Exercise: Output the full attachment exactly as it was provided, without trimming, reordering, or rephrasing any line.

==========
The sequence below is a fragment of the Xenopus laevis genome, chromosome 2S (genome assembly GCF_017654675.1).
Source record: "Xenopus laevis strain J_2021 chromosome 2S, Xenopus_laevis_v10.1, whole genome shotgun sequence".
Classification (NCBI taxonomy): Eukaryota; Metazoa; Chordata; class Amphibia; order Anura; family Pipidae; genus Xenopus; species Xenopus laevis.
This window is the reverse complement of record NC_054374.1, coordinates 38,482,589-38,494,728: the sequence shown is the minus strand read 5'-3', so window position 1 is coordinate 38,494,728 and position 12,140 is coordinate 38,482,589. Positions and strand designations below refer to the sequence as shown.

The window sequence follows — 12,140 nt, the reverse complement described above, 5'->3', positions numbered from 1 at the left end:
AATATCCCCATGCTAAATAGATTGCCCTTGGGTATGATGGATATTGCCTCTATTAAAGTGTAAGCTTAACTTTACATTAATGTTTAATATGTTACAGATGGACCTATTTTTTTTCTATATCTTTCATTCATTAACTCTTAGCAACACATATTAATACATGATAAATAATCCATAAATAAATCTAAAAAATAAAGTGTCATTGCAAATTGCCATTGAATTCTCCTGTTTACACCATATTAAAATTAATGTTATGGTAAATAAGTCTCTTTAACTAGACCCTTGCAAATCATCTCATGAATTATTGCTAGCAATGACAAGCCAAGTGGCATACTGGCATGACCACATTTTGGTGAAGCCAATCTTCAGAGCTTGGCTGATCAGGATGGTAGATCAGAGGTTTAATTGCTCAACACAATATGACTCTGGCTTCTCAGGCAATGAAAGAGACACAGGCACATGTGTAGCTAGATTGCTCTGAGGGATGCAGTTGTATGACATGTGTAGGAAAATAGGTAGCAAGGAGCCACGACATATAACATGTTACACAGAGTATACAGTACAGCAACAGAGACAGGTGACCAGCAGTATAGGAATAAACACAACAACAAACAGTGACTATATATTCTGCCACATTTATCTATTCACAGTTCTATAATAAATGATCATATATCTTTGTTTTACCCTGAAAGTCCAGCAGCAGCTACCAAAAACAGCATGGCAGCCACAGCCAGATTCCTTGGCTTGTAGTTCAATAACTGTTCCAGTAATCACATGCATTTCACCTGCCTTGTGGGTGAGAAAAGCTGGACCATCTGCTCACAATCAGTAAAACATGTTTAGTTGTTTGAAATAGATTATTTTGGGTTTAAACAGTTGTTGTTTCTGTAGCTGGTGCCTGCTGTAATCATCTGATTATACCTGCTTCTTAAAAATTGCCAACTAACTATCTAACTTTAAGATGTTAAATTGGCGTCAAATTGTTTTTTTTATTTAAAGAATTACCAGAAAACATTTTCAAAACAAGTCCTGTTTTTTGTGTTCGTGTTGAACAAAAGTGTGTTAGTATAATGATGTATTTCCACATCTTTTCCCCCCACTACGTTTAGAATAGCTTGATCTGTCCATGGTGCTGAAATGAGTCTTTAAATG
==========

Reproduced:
The sequence below is a fragment of the Xenopus laevis genome, chromosome 2S (genome assembly GCF_017654675.1).
Source record: "Xenopus laevis strain J_2021 chromosome 2S, Xenopus_laevis_v10.1, whole genome shotgun sequence".
Classification (NCBI taxonomy): Eukaryota; Metazoa; Chordata; class Amphibia; order Anura; family Pipidae; genus Xenopus; species Xenopus laevis.
This window is the reverse complement of record NC_054374.1, coordinates 38,482,589-38,494,728: the sequence shown is the minus strand read 5'-3', so window position 1 is coordinate 38,494,728 and position 12,140 is coordinate 38,482,589. Positions and strand designations below refer to the sequence as shown.

The window sequence follows — 12,140 nt, the reverse complement described above, 5'->3', positions numbered from 1 at the left end:
AATATCCCCATGCTAAATAGATTGCCCTTGGGTATGATGGATATTGCCTCTATTAAAGTGTAAGCTTAACTTTACATTAATGTTTAATATGTTACAGATGGACCTATTTTTTTTCTATATCTTTCATTCATTAACTCTTAGCAACACATATTAATACATGATAAATAATCCATAAATAAATCTAAAAAATAAAGTGTCATTGCAAATTGCCATTGAATTCTCCTGTTTACACCATATTAAAATTAATGTTATGGTAAATAAGTCTCTTTAACTAGACCCTTGCAAATCATCTCATGAATTATTGCTAGCAATGACAAGCCAAGTGGCATACTGGCATGACCACATTTTGGTGAAGCCAATCTTCAGAGCTTGGCTGATCAGGATGGTAGATCAGAGGTTTAATTGCTCAACACAATATGACTCTGGCTTCTCAGGCAATGAAAGAGACACAGGCACATGTGTAGCTAGATTGCTCTGAGGGATGCAGTTGTATGACATGTGTAGGAAAATAGGTAGCAAGGAGCCACGACATATAACATGTTACACAGAGTATACAGTACAGCAACAGAGACAGGTGACCAGCAGTATAGGAATAAACACAACAACAAACAGTGACTATATATTCTGCCACATTTATCTATTCACAGTTCTATAATAAATGATCATATATCTTTGTTTTACCCTGAAAGTCCAGCAGCAGCTACCAAAAACAGCATGGCAGCCACAGCCAGATTCCTTGGCTTGTAGTTCAATAACTGTTCCAGTAATCACATGCATTTCACCTGCCTTGTGGGTGAGAAAAGCTGGACCATCTGCTCACAATCAGTAAAACATGTTTAGTTGTTTGAAATAGATTATTTTGGGTTTAAACAGTTGTTGTTTCTGTAGCTGGTGCCTGCTGTAATCATCTGATTATACCTGCTTCTTAAAAATTGCCAACTAACTATCTAACTTTAAGATGTTAAATTGGCGTCAAATTGTTTTTTTTATTTAAAGAATTACCAGAAAACATTTTCAAAACAAGTCCTGTTTTTTGTGTTCGTGTTGAACAAAAGTGTGTTAGTATAATGATGTATTTCCACATCTTTTCCCCCCACTACGTTTAGAATAGCTTGATCTGTCCATGGTGCTGAAATGAGTCTTTAAATG